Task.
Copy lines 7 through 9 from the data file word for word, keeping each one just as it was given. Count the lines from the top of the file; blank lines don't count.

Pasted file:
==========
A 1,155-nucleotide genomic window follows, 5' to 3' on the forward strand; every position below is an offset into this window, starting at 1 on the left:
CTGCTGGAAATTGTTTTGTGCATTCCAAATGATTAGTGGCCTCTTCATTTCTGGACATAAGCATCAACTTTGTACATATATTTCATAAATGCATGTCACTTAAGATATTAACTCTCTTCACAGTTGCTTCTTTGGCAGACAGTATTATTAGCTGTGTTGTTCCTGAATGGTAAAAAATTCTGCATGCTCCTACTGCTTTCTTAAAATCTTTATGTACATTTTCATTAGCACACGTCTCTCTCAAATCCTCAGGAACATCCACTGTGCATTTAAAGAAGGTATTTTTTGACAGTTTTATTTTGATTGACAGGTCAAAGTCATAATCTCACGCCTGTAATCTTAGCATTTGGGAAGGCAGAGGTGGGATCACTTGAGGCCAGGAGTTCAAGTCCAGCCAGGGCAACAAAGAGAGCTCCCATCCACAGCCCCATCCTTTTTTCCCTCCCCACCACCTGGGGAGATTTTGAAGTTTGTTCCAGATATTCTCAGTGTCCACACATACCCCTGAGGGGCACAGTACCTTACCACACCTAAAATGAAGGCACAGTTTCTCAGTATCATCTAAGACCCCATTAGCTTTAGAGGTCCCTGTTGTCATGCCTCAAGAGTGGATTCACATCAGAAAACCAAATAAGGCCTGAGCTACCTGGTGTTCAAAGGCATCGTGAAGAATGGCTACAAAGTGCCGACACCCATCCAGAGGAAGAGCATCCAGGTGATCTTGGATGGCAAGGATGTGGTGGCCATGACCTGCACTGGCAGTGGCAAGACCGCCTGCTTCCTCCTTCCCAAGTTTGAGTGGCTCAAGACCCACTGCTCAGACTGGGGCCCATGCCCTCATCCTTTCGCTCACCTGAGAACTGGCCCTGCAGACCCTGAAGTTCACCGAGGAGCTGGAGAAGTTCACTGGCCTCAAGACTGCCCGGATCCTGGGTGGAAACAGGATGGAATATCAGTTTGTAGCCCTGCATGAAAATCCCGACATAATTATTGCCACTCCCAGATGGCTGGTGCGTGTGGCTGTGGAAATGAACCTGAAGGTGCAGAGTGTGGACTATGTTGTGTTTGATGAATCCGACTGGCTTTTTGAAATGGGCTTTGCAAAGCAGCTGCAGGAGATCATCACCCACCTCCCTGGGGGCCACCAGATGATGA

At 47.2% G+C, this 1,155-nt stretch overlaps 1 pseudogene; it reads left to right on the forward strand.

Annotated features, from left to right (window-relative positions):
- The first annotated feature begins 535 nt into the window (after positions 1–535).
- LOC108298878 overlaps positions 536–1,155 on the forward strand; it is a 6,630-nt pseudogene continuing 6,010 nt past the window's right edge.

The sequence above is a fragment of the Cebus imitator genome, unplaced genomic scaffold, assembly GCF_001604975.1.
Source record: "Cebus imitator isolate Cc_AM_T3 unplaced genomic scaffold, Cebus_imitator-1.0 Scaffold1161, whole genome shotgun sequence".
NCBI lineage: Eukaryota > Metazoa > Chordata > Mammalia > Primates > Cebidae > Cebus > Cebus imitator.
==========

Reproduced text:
The sequence above is a fragment of the Cebus imitator genome, unplaced genomic scaffold, assembly GCF_001604975.1.
Source record: "Cebus imitator isolate Cc_AM_T3 unplaced genomic scaffold, Cebus_imitator-1.0 Scaffold1161, whole genome shotgun sequence".
NCBI lineage: Eukaryota > Metazoa > Chordata > Mammalia > Primates > Cebidae > Cebus > Cebus imitator.